World War II - V-E Day and V-J Day Celebrations
Though V-E (Victory in Europe) Day was definitely cause for celebration, it was more subdued than the V-J (Victory in Japan) Day celebration at the university and in the town of Chapel Hill. As this Navy V-12 Commanding Officer's memorandum illustrates, the general feeling seemed to be that V-E day was not "a time for merrymaking. Rather, it should be an occasion for sober thanksgiving and for rededication to the war effort necessary to bring about total peace."
This description in a 28 November 1944 letter from Army medic and German prisoner of war "Dig" Wardlaw to his brother Jack is particularly moving: "Six months a prisoner, brother, - hunger continuously, cold (no steam heat in a prison camp) diarrhea most of the time, a hacking cough, scarcely enough strength to drag myself out to roll call - Always 'day after tomorrow' maybe liberated - but 'day after tomorrow' never come[s]. Russian offense in winter pushing hundreds of miles at a time, stops dead just 40 miles from us. American offensive in spring stops dead just about 60 miles from us. Stalag 4B at Muhleberg on Elbe remains in German corridor. Finally when Russians do take over, all things are the same as before. We stay behind the wire - now Russian prisoners. They march us out - presumedly to go to our own lines, but we end up at Riesa, another city in Russian hands - our captivity continues. G.I. Trucks come to take us back. The Russians send them away empty - no orders from Moscow to release us yet, deadened to hope. When the war is finally over, we are not even stirred. In the end I am even forgotten in a little German hospital with five others when the last of our trucks and ambulances finally evacuate the city."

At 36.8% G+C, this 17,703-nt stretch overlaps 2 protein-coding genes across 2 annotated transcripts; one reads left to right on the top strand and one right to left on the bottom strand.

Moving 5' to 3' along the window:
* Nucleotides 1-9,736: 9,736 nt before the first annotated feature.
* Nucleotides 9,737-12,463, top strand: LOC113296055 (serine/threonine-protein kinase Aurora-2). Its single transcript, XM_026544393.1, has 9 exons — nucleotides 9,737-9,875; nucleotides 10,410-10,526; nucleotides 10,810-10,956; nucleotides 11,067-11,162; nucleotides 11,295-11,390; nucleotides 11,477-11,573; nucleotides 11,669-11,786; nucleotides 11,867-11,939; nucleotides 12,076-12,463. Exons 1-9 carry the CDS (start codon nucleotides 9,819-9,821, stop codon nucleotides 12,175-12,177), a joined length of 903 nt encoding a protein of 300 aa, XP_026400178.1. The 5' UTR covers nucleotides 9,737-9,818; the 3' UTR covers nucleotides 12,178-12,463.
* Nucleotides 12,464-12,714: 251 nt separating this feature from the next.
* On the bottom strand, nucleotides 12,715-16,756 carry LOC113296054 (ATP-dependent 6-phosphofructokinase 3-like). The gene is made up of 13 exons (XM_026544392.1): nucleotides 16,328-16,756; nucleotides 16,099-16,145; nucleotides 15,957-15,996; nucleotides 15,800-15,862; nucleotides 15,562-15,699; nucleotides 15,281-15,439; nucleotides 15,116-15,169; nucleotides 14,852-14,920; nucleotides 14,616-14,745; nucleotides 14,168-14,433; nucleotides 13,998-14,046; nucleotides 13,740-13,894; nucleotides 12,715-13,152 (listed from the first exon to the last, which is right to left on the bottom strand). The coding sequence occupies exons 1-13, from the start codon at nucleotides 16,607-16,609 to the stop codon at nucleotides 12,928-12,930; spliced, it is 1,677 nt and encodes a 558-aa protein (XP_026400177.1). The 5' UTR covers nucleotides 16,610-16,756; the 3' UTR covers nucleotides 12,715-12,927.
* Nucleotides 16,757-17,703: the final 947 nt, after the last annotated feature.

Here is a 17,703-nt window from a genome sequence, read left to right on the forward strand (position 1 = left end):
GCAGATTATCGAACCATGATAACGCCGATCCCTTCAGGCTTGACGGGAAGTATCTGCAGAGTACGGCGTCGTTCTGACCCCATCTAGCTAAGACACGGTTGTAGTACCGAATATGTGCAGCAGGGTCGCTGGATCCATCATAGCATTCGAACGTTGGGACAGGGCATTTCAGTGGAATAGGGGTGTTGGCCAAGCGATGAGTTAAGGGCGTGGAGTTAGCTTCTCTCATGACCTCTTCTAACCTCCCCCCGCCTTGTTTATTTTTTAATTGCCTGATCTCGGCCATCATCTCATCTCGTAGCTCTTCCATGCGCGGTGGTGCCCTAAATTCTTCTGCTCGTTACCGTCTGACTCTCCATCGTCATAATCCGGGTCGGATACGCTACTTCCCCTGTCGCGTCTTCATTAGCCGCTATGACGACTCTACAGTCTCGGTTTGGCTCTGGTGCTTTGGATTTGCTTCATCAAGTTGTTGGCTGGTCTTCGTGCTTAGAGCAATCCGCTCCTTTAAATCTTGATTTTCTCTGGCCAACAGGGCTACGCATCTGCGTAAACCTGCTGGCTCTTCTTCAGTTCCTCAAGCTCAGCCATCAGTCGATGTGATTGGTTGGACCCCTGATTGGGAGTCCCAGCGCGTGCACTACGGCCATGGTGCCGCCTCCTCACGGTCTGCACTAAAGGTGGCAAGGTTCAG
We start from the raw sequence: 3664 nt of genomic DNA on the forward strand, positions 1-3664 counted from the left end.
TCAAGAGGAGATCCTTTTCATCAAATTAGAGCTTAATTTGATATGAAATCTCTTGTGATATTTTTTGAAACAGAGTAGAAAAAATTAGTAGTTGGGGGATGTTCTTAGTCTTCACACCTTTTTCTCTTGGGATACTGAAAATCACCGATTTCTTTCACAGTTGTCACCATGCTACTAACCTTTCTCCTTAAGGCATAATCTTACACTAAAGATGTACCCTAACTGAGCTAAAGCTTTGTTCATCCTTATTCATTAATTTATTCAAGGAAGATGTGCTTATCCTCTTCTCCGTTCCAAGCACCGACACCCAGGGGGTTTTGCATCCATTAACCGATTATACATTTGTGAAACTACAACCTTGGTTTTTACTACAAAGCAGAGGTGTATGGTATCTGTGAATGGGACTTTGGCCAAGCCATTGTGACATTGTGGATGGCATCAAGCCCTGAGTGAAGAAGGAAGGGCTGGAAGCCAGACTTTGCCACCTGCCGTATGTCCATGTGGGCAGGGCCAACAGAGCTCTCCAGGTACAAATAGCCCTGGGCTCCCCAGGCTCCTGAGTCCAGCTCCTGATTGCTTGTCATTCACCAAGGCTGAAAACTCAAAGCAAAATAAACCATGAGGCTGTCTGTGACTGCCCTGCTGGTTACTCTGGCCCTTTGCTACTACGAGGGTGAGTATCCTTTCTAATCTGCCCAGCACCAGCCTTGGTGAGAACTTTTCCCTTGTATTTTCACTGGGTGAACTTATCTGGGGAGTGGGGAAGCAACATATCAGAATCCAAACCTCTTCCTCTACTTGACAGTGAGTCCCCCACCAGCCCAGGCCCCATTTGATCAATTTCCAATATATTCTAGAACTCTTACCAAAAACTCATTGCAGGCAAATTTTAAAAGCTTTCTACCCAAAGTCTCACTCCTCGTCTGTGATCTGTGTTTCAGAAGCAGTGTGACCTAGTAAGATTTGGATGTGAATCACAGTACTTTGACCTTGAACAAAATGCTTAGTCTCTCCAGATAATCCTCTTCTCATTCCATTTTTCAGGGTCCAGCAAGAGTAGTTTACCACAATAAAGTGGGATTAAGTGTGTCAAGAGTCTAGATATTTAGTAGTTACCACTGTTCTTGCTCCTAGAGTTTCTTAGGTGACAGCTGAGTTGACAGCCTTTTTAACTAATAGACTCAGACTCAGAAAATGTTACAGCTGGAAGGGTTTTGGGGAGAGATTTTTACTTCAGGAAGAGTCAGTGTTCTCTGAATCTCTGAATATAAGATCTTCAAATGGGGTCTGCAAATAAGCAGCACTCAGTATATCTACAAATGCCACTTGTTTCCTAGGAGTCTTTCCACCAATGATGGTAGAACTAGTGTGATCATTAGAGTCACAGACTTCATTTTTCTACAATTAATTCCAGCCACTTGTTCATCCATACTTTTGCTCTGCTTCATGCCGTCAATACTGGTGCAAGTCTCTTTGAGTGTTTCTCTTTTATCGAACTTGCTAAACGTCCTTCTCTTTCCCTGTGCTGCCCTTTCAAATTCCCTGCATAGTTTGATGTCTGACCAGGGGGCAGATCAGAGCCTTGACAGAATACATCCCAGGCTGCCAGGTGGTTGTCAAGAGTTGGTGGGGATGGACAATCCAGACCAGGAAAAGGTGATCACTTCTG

By contrast, the V-J Day celebration on Franklin Street in Chapel Hill was just as wild as that which takes place after a victory over Duke, perhaps more so. According to Alumni Association Secretary Spike Saunders, "Hurrahs and rebel yells punctuated the air. I walked down toward the corner of Franklin and Columbia Streets - at the stop-light tower. There in the middle of the street a bonfire had been built. A single policeman, who had been pushed aside when at first he attempted to halt the fire-making, was doing what he could to direct the ever increasing automobile traffic...Precaution seemed to be taking a holiday - I counted as many as three dozen people in and on single automobiles. The horns were blowing and people were yelling happy greetings back and forth. I overheard one cadet say: 'It's a good thing this doesn't happen every day.' "